1960

If you pay attention to these things, you’d know that June 16th was the 51st anniversary of the release of Psycho – a movie that changed one man’s legacy, the fate of a genre, and the creation of a new subgenre. So why didn’t I post the trailer then? Probably the same reason I didn’t post anything at all yesterday: we all go a little crazy sometime. In this phenomenal, long-form teaser trailer, Alfred Hitchcock takes us on a tour around the Bates Motel as well as the house on the hill where he explains that a few horrific events have taken place. It’s a promise that we’ll get to see those events when the movie hits theaters. Yet, no one will be allowed in after the movie starts. (Another thing this movie changed forever.) If you dig this trailer (you will) and the movie (you do), you’ll enjoy this coming Wednesday’s episode of Reject Radio where I’ll be discussing Psycho‘s production and legacy with expert Stephen Rebello. Tune in and find out what Janet Leigh did to John Gavin on the bedroom set. For now, just enjoy Hitch’s soothing voice:

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Stanley Kubrick’s foray into the sand and sandals epic of Spartacus alongside blacklisted writer Dalton Trumbo and iconic actor Kirk Douglas taught everyone a lot of lessons. It taught Kubrick to always get full control over the script. It taught Kirk Douglas that you could get actors on board by showing them different scripts where more emphasis was placed on their character. It taught an audience what it means to stand up in the heat of the sun, starving to death, to proclaim that you were Spartacus.

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There’s almost nothing historically accurate about The Alamo, but it’s a corny piece of entertainment elevated by the presence of The Duke. John Wayne rocks a leather coat with fringe on it throughout this (as the trailer boasts) $12m epic. Twelve million dollars! For a movie! Who would spend that kind of cash? But, seriously, that would be like making a broad Western today for $88m. Not a small amount of money for something with no capes in it. Although Wayne was involved (and partially financed the film himself), it’s Laurence Harvey who won the Badass Award. During a shot, a cannon fell over onto his foot, breaking it, and Harvey continued with the scene and then treated the wound himself. Two years later, he’d go on to play the iconic role of Raymond Shaw in The Manchurian Candidate.

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Every day, come rain or shine or internet tubes breaking, Film School Rejects showcases a trailer from the past. One of the best horror films of all time focuses on the killer instead of the audience. Fortunately, the killer is the audience. He’s got a camera, and he’s ready to use it. He’s also got a phallic symbol with a sharp pointy tip to watch you scream as he stabs you to death and records your end. The year was 1960, and it was part of the change in cinema (and the self-referential tone that many movies would later adopt). Go out and see it right now, but watch the trailer first. Think you know what it is? Check the trailer out for yourself:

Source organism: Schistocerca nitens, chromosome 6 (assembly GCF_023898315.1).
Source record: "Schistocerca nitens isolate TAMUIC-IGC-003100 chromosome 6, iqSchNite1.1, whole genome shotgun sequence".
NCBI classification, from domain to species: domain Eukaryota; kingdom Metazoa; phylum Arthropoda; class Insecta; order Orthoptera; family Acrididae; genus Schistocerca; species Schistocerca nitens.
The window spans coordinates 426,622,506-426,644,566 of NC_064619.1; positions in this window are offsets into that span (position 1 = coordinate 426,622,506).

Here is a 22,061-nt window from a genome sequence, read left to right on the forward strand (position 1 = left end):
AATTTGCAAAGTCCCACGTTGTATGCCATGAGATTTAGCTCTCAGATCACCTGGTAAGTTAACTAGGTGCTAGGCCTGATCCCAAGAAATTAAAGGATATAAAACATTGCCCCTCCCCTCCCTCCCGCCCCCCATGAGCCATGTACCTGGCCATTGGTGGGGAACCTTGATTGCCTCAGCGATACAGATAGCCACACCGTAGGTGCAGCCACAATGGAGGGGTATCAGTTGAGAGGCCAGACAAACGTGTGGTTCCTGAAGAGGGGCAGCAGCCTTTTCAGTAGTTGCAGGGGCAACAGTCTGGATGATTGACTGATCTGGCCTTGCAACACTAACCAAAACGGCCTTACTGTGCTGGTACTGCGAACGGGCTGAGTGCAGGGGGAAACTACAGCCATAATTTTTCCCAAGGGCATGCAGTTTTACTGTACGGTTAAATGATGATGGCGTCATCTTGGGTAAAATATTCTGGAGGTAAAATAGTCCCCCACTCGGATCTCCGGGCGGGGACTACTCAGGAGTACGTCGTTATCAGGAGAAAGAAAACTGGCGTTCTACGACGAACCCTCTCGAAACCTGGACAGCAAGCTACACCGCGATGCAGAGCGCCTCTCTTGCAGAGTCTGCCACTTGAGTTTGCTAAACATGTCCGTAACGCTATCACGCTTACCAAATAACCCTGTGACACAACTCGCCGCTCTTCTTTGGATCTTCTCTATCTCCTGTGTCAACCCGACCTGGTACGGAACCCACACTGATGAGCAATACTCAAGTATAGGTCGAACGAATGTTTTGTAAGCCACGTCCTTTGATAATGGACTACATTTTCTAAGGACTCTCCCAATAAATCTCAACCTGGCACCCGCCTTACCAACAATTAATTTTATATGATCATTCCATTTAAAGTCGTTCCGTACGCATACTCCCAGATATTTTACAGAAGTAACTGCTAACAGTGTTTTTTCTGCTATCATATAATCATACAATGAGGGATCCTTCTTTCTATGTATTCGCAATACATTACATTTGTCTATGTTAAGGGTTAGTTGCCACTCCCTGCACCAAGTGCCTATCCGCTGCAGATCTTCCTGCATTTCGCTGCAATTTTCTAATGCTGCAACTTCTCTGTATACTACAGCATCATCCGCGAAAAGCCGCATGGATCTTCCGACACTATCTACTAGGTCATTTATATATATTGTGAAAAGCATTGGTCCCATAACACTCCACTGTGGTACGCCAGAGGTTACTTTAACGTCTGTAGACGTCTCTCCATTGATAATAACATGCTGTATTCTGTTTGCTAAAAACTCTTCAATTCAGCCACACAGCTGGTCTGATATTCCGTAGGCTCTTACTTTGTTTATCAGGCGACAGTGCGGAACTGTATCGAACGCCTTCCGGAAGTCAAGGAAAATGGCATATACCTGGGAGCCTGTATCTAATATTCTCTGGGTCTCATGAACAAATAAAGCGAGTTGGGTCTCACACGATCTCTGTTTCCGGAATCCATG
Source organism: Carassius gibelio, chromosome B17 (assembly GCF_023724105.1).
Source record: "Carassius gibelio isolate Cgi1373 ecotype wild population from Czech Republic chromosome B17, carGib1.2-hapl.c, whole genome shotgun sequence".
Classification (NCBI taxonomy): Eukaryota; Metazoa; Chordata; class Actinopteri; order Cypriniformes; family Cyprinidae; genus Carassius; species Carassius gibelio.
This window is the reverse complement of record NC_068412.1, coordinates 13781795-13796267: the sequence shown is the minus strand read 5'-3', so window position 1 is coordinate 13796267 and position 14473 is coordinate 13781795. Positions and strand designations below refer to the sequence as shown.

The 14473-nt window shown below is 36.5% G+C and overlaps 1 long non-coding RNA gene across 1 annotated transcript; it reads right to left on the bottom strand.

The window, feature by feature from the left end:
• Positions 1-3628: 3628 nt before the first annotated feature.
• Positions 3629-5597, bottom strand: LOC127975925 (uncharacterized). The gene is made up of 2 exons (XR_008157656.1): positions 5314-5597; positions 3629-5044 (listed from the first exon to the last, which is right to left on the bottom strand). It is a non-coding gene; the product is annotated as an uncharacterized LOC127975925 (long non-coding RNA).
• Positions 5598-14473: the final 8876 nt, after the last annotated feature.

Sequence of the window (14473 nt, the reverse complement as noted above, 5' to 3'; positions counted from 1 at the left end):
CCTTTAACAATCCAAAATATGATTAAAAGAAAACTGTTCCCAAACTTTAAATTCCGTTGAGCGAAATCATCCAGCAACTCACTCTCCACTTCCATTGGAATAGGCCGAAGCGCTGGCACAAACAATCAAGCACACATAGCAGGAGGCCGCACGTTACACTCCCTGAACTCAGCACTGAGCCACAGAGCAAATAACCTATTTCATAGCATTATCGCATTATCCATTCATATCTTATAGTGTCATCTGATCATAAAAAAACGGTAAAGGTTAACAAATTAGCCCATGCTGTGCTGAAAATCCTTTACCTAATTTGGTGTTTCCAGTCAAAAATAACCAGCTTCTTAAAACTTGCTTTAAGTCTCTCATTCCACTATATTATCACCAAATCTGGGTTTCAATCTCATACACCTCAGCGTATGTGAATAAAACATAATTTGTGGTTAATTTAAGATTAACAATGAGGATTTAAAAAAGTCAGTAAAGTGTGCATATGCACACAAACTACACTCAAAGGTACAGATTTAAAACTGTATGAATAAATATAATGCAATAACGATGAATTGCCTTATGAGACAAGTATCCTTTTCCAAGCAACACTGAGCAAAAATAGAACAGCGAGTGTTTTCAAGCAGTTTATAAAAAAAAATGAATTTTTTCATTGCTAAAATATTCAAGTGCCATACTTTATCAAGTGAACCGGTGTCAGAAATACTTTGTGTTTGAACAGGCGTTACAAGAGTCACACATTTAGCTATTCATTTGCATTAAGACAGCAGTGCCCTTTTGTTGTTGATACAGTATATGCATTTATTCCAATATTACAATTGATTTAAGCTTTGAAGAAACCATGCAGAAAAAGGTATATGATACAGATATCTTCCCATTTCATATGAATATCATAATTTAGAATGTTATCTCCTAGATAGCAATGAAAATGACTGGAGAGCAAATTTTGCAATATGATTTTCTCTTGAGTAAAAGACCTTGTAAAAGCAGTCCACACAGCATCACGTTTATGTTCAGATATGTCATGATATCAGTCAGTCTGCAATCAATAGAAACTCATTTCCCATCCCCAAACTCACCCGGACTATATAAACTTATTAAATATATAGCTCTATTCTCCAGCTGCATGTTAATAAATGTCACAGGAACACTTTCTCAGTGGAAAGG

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Psycho Alfred Hitchcock 50 Years

In 1999, I was suffering from the early waves of insomnia. Almost every night, I would try to count sheep or hum softly, but on most nights I succumbed to turning on my television to see what might lull me into sleep. Fortunately, my insomnia lasted well into the Fall when I ended up turning on the television one particular night and catching a black and white film that would change my life.

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Doris Day keeps getting phone calls from a sinister voice that keeps promising to kill her.

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oam-theapartment

Much like the great prognosticator of trends that he always was, Billy Wilder drew from the past and anticipated the future by creating a hilarious movie that also happens to deal realistically with infidelity, occupational depression, and suicide.

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culturewarrior-horror60

1960 changed horror filmmaking forever. Don’t believe me? Read on.

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Uncover the Truth in L

A missing woman, a dark mystery that broods and builds into a tempestuous relationship, a painstaking process of turning the big screen into a canvas.

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